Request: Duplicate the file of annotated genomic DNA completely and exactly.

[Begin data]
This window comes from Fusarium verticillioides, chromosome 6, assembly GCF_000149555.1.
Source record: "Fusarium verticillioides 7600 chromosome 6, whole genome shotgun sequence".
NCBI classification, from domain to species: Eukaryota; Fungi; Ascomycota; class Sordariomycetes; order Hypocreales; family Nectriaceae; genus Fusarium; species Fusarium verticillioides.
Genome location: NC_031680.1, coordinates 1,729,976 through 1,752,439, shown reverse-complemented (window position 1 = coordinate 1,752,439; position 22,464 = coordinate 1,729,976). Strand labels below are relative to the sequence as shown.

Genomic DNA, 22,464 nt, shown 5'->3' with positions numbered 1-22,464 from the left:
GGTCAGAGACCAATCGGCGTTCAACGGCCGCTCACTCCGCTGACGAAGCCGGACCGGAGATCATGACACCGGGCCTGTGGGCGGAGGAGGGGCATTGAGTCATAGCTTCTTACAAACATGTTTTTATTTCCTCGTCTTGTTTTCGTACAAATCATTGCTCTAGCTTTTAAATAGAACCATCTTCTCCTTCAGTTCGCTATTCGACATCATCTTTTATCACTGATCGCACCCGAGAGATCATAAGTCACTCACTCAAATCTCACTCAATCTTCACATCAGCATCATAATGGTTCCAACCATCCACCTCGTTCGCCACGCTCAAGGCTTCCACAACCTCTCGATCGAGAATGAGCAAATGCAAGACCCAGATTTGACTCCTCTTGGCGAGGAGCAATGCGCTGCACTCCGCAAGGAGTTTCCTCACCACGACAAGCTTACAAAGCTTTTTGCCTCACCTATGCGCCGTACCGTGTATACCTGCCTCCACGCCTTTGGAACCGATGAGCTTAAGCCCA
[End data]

This window comes from Fusarium verticillioides, chromosome 6, assembly GCF_000149555.1.
Source record: "Fusarium verticillioides 7600 chromosome 6, whole genome shotgun sequence".
NCBI classification, from domain to species: Eukaryota; Fungi; Ascomycota; class Sordariomycetes; order Hypocreales; family Nectriaceae; genus Fusarium; species Fusarium verticillioides.
Genome location: NC_031680.1, coordinates 1,729,976 through 1,752,439, shown reverse-complemented (window position 1 = coordinate 1,752,439; position 22,464 = coordinate 1,729,976). Strand labels below are relative to the sequence as shown.

Genomic DNA, 22,464 nt, shown 5'->3' with positions numbered 1-22,464 from the left:
GGTCAGAGACCAATCGGCGTTCAACGGCCGCTCACTCCGCTGACGAAGCCGGACCGGAGATCATGACACCGGGCCTGTGGGCGGAGGAGGGGCATTGAGTCATAGCTTCTTACAAACATGTTTTTATTTCCTCGTCTTGTTTTCGTACAAATCATTGCTCTAGCTTTTAAATAGAACCATCTTCTCCTTCAGTTCGCTATTCGACATCATCTTTTATCACTGATCGCACCCGAGAGATCATAAGTCACTCACTCAAATCTCACTCAATCTTCACATCAGCATCATAATGGTTCCAACCATCCACCTCGTTCGCCACGCTCAAGGCTTCCACAACCTCTCGATCGAGAATGAGCAAATGCAAGACCCAGATTTGACTCCTCTTGGCGAGGAGCAATGCGCTGCACTCCGCAAGGAGTTTCCTCACCACGACAAGCTTACAAAGCTTTTTGCCTCACCTATGCGCCGTACCGTGTATACCTGCCTCCACGCCTTTGGAACCGATGAGCTTAAGCCCA